Question Video: Explaining the Location of Palisade Cells in the Leaf | Nagwa Question Video: Explaining the Location of Palisade Cells in the Leaf | Nagwa

Question Video: Explaining the Location of Palisade Cells in the Leaf Biology • Second Year of Secondary School

Palisade cells near the top of the leaf contain many chloroplasts. Which of the following best explains why? [A] Palisade cells contain many chloroplasts to capture the sunlight needed for respiration. [B] Palisade cells contain many chloroplasts to allow the maximum diffusion of gases. [C] Palisade cells contain many chloroplasts to expand the cell and increase the surface area available for water uptake. [D] Palisade cells contain many chloroplasts to capture the sunlight needed for photosynthesis.

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Video Transcript

Palisade cells near the top of the leaf contain many chloroplasts. Which of the following best explains why? (A) Palisade cells contain many chloroplasts to capture the sunlight needed for respiration. (B) Palisade cells contain many chloroplasts to allow the maximum diffusion of gases. (C) Palisade cells contain many chloroplasts to expand the cell and increase the surface area available for water uptake. (D) Palisade cells contain many chloroplasts to capture the sunlight needed for photosynthesis.

Since the question uses the term leaf, we know that we’re dealing with a plant. And it mentions a type of cell that’s found in the leaf. So we’ll need to know about some plant cells as well. Another key term in the question is chloroplasts. Chloroplasts are organelles, and organelles are structures and cells that are responsible for specific functions. Let’s take a look at the terms and the solution options to see what else we need to know about these plant cells.

Option (A) contains the term respiration, and respiration occurs in an organelle called the mitochondrion. Option (B) mentions the diffusion of gases between the interior of a leaf and the environment, which occurs through a structure called a stoma that’s formed by two guard cells. Option (C) contains the term water uptake, but that actually occurs in the roots, especially through some tiny structures called root hairs that increase the surface area where water uptake occurs. Option (D) mentions the process of photosynthesis. And photosynthesis can be summarized by the equation below, where carbon dioxide and water react using the energy in sunlight to form sugar and oxygen.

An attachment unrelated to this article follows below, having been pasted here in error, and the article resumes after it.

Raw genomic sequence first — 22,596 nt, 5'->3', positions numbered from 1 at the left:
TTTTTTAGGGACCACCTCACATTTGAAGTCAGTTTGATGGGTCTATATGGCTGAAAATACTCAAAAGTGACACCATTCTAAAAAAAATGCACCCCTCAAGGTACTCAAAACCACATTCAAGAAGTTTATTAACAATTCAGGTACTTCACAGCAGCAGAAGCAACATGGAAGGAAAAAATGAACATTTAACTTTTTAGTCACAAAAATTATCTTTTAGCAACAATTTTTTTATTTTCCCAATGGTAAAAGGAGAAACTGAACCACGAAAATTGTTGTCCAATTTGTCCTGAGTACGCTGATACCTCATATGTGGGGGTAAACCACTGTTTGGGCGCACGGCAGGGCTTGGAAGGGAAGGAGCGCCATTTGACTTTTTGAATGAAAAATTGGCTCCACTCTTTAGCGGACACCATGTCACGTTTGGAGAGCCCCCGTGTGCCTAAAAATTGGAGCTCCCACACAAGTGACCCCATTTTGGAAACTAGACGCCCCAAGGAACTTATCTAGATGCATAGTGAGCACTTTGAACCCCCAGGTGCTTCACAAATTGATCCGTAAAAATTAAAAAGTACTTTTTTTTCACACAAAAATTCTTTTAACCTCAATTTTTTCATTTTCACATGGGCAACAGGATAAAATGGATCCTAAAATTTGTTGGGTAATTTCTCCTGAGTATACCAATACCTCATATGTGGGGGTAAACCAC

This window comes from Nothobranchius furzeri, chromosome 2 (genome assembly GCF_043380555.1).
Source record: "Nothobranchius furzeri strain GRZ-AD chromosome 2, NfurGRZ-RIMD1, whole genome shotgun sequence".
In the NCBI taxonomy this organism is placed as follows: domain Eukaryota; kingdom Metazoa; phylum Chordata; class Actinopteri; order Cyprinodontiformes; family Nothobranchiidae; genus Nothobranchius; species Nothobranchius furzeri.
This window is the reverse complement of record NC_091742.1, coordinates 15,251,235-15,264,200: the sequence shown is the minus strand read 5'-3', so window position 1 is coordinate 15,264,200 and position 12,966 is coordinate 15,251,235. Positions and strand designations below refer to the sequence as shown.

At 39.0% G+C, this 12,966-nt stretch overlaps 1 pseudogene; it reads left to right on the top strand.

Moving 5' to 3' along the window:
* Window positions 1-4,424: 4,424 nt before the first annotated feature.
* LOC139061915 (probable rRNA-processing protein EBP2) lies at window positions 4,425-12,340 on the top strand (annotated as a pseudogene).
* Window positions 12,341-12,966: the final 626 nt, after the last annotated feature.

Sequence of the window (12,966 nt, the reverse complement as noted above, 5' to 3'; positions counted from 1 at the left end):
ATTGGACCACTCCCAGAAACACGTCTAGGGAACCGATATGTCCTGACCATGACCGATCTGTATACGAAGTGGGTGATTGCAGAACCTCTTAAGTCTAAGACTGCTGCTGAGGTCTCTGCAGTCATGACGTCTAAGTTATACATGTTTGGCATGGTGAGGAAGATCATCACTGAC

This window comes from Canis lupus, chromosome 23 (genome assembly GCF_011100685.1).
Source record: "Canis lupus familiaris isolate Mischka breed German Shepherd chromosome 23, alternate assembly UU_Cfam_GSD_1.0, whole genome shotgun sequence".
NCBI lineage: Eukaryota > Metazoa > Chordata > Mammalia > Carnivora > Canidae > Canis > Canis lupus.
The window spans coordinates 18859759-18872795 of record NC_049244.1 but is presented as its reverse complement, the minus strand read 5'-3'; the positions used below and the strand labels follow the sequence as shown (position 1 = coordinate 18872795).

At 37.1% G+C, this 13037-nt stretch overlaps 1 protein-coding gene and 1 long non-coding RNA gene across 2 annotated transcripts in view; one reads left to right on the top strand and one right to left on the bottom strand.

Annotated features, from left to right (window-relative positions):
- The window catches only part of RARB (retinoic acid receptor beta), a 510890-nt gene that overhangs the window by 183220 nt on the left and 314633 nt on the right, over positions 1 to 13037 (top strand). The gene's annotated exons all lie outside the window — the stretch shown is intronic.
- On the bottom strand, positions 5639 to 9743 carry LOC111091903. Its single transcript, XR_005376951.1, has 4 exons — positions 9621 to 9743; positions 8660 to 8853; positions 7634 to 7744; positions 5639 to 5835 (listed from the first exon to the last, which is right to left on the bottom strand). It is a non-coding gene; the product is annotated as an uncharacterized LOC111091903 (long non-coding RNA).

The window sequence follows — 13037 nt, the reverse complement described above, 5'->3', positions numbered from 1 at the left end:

So let’s make some connections between these structures on our diagram. First, water is taken up by the root hairs. It moves through a tissue called the xylem, where it finally gets to the leaf. As long as there’s enough water in the guard cells of the stoma, they’ll stay expanded, which keeps the stoma open for gas exchange, including the diffusion of CO2 from the atmosphere down its concentration gradient into the area of the leaf known as the spongy mesophyll. Plants use the carbon dioxide and water in the process of photosynthesis to make sugar and oxygen. The sugar can be used by the mitochondria in the process of cellular respiration. The oxygen can be used by the mitochondria in cellular respiration, or it can exit into the atmosphere by diffusing down its concentration gradient.

So option (A) must be incorrect because cellular respiration occurs in the mitochondria and not in the chloroplasts. Option (B) is incorrect because the diffusion of gases takes place in the plants’ stomata located on the underside of their leaves. And option (C) is incorrect because water uptake occurs in the root hairs, not in the chloroplasts. Option (D) says that chloroplasts capture sunlight that’s needed for the process of photosynthesis. And that is indeed true. That’s what happens in the chloroplast.

It’s interesting to note though that we didn’t even have to know what a palisade cell was to be able to answer this question correctly. So if you don’t know a term in a question, don’t let it scare you away. Look at the rest of the question and try to figure out what you can. On the other hand, it’s even better to know what a palisade cell is. Palisade cells make up the palisade mesophyll tissue, which is directly beneath the epidermis and cuticle on the top of the leaf. And they contain many chloroplasts. And the tissue beneath the palisade mesophyll is called the spongy mesophyll. It’s called spongy because there’s a lot of air pockets, and that allows the gases to diffuse through.

So the answer to the question “Palisade cells near the top of the leaf contain many chloroplasts. Which of the following best explains why?” is option (D). Palisade cells contain many chloroplasts to capture the sunlight needed for photosynthesis.

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